The US Food and Drug Administration issued an emergency use authorization Wednesday for a new coronavirus antibody test developed at a Mount Sinai laboratory.
With this new test, there are now four coronavirus antibody tests that have been granted emergency use authorizations from the agency — and even more tests are expected to come through authorization, FDA Commissioner Dr. Stephen Hahn said during a live video interview with The Washington Post on Thursday.
"We expect more to come through the regular emergency use authorization," Hahn said. "We're working very actively."
The specifics: The Mount Sinai test, called the Covid-19 ELISA IgG Antibody Test, is authorized for use on blood serum or plasma specimens from patients suspected of prior infection with the coronavirus. It measures antibodies in those specimens that were generated as part of the patient's immune response to a novel coronavirus infection. The test can help determine whether someone had a prior infection or not.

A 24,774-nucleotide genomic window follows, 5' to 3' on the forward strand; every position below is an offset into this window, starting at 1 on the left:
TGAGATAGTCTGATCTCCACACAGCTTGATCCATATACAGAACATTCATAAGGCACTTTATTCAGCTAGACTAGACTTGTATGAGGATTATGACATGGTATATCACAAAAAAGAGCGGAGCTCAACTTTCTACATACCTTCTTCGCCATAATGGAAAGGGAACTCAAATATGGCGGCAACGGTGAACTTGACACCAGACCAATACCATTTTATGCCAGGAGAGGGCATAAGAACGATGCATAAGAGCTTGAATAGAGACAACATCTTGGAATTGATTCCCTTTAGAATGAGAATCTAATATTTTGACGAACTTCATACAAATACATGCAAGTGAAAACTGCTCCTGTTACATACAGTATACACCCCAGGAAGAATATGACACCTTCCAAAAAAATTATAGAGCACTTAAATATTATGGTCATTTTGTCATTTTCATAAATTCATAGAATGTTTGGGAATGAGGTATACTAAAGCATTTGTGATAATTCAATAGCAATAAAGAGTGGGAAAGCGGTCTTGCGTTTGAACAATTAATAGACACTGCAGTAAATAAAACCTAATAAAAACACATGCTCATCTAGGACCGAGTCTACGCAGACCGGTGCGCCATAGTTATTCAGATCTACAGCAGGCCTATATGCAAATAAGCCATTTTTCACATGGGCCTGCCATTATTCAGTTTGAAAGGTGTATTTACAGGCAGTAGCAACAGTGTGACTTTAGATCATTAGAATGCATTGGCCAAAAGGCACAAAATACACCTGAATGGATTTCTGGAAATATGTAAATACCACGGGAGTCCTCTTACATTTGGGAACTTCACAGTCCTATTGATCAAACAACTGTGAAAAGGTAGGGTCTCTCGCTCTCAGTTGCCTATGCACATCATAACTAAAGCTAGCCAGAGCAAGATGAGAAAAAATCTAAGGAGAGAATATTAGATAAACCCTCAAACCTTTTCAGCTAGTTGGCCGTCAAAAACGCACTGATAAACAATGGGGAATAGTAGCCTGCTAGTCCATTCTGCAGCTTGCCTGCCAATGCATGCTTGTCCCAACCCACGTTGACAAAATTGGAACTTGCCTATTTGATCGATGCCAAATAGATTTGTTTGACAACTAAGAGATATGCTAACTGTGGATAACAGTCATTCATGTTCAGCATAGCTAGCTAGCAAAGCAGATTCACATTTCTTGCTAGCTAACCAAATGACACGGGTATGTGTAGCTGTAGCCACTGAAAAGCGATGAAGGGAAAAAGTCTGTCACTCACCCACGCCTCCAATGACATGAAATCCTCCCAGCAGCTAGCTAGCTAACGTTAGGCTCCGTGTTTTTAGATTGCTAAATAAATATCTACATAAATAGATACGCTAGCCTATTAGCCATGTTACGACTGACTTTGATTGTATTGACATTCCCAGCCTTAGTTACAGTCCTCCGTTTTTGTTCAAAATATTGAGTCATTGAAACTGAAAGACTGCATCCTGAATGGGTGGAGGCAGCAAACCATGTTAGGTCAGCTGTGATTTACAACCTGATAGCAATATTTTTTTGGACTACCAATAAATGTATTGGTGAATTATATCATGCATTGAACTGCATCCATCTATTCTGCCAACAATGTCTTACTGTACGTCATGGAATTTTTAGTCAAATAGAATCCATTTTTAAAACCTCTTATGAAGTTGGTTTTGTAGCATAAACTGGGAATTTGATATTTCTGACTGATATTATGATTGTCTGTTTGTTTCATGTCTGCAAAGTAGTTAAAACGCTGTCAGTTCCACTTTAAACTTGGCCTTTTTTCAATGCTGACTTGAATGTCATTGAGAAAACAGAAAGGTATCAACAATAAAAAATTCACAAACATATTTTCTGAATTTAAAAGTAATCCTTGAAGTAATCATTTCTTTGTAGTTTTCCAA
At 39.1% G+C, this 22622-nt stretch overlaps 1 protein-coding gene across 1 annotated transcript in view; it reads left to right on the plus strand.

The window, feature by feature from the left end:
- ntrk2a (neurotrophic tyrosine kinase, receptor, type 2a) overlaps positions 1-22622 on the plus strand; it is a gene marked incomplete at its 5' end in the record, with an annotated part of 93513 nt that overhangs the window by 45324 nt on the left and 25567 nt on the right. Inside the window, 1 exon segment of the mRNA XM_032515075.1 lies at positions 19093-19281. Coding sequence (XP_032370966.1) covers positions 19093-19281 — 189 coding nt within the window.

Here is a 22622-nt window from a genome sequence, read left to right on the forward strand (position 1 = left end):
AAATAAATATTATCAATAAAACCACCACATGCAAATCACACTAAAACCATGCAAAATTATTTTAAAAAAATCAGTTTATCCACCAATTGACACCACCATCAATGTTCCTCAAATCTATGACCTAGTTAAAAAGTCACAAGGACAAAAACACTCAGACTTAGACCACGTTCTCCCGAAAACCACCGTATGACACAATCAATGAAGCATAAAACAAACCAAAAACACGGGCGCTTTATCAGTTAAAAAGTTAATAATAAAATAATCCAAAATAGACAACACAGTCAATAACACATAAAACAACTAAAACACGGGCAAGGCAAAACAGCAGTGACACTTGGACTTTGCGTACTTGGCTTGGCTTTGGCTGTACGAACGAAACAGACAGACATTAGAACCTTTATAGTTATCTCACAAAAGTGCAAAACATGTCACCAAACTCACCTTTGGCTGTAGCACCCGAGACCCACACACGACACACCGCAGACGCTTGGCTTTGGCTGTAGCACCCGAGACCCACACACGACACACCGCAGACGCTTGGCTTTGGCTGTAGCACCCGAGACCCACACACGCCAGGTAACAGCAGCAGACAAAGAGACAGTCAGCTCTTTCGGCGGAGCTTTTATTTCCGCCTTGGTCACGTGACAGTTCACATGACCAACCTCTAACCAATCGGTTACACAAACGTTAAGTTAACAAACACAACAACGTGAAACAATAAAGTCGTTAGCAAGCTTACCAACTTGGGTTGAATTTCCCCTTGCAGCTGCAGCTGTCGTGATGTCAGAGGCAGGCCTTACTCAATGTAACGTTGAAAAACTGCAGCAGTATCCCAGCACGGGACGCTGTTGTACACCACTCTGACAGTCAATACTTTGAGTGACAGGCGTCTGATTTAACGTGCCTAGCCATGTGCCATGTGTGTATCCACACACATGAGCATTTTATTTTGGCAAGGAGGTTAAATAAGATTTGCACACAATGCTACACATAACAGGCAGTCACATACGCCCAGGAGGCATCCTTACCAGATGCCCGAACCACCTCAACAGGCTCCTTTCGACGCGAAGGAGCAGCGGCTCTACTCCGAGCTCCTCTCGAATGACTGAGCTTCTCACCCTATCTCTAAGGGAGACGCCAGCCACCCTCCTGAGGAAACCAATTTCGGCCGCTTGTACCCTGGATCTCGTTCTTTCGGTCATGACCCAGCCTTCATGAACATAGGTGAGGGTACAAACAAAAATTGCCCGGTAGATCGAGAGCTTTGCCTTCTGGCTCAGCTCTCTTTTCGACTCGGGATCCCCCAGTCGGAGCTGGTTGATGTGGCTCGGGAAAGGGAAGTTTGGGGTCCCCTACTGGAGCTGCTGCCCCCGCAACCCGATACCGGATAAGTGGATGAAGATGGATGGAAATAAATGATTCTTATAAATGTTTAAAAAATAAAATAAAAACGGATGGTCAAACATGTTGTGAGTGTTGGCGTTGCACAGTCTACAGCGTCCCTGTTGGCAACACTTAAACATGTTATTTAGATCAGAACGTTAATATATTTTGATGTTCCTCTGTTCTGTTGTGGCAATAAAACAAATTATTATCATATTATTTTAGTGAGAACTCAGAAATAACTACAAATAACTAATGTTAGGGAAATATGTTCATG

A positive result from the Covid-19 ELISA IgG Antibody Test indicates that antibodies were detected and the patient potentially has been infected with the coronavirus. The test specifically measures IgG antibodies — and that's in contrast to the other tests that the FDA has authorized, which detect both IgG and IgM. Those tests can detect the class of antibodies called IgM antibodies, which are present earlier in infection.
"IgG antibodies develop later than IgM antibodies following infection, and generally do not begin to appear until 7 – 10 days after infection," according to an FDA fact sheet about the test. "When IgG antibodies are present it, often indicates a past infection but does not exclude recently infected patients who are still contagious."